The phrase ‘I’ll email you the file’ is a big red flag. Some people will inevitably prefer the tools they are familiar with (Word comes to mind) and resist using the new remote tools. This is fair, but it hurts the rest of the team. ‘Can you put this into __ for me?’ is another one to look out for. The Golden Rule of remote work is that everyone must not only use the same tools, they must be responsible for their own input. No passing the buck to more tech-savvy colleagues (this is often code for more junior or younger). Even, and especially, on the sly.
When these kinds of things start to happen, schedule ten minutes on Zoom to review the current process as a team. Make sure everyone understands it the same way. Pick someone at random to talk through the process and explain it to everyone else. They won’t be able to. Help them through it, then pick someone else. Don’t give up until everyone has explained at least part of the process to everyone else. The goal is a shared understanding.
Do you have tips on software to use to keep in touch?
Make sure you have something that will help you organise and share documents with multiple people, something that will organise and visualise what those people are doing, and something that allows those people to communicate. Those are the three pillars of remote work.
My go-tos are Google Docs, Trello, and Slack. They are all available for free, they are all simple to use, and they can get a team up and running quickly. Zoom helps with communication.
There are, of course, other options. And you may switch to different tools mid-stream if that meets your needs. But whatever you choose, the key criteria should be: cloud-based, simple, and accessible by browser and/or a phone. When this is all over and you no longer have to work remotely, you will probably find your team has grown rather accustomed to editing (in particular) on their phones.
How do you work remotely for team meetings, training or working with clients?
Structure the day. Everyone will need time to work on their own and time to work together. Establish time slots for these very different activities during the day – for example, 9-11:30AM and 2:30-4:30PM are heads-down don’t-disturb-me time, and 11:30AM- 2:30PM is when you schedule meetings and encourage people to interact. There may be a team meeting first thing in the morning, and/or maybe you wrap up with a check-in. Experiment with different rhythms (and solicit group feedback) – whatever works for you collectively is fine. The key thing is that everyone is able to work in sync with each other and everyone has been part of the decision-making process. Pick a time (together) when people are available to interact. And pick a time when everyone is heads-down.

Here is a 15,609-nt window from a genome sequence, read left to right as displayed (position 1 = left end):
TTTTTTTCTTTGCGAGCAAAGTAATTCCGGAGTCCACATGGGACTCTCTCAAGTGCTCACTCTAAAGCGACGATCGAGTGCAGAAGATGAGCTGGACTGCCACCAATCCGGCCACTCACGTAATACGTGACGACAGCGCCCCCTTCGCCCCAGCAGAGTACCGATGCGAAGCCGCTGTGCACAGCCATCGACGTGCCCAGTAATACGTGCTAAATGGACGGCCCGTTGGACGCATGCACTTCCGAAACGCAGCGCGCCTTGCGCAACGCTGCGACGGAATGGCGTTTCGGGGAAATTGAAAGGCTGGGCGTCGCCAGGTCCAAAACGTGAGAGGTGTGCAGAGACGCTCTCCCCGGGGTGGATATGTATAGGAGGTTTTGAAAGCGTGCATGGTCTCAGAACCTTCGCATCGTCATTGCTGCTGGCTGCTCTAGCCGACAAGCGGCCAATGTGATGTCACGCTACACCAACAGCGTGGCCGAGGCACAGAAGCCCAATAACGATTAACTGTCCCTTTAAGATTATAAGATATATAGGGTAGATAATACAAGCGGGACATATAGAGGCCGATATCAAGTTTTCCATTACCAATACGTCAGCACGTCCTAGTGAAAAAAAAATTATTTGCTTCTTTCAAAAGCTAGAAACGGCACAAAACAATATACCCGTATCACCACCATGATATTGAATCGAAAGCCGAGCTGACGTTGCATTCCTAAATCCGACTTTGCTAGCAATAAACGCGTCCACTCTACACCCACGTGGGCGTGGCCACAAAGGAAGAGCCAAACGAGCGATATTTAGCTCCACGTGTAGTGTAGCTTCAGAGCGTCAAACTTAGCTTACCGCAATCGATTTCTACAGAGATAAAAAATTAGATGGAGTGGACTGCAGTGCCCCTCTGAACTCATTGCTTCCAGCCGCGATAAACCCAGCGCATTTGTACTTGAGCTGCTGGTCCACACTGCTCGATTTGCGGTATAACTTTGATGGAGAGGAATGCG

It’s very similar with regard to working with clients or running a remote training session. Working with clients and remote training (public-facing activities) are heads-down work. Make sure people have the space and support they need to keep your public face looking good.
Remote work basics:
1. Laptop with camera
4. Access to a techie (of any age)
5. Boundaries with anyone who shares your living space
Is it possible to over-communicate when you’re working from home?
Oh yes! Very much so. It’s a balance. You want to share, but you don’t want to over-share. It’s important not to burden people with disorganised demands, encourage time-sucks, or create confusion. Well-organised communication is key. Spouting off, spewing anxiety, and dumping unexpected work on others is not helpful. Neither is secretive… anything. A good rule of thumb for appropriate remote communication is if it wouldn’t fly in an office, it definitely won’t fly at a distance. As with emergency exits, keep communication channels free of clutter.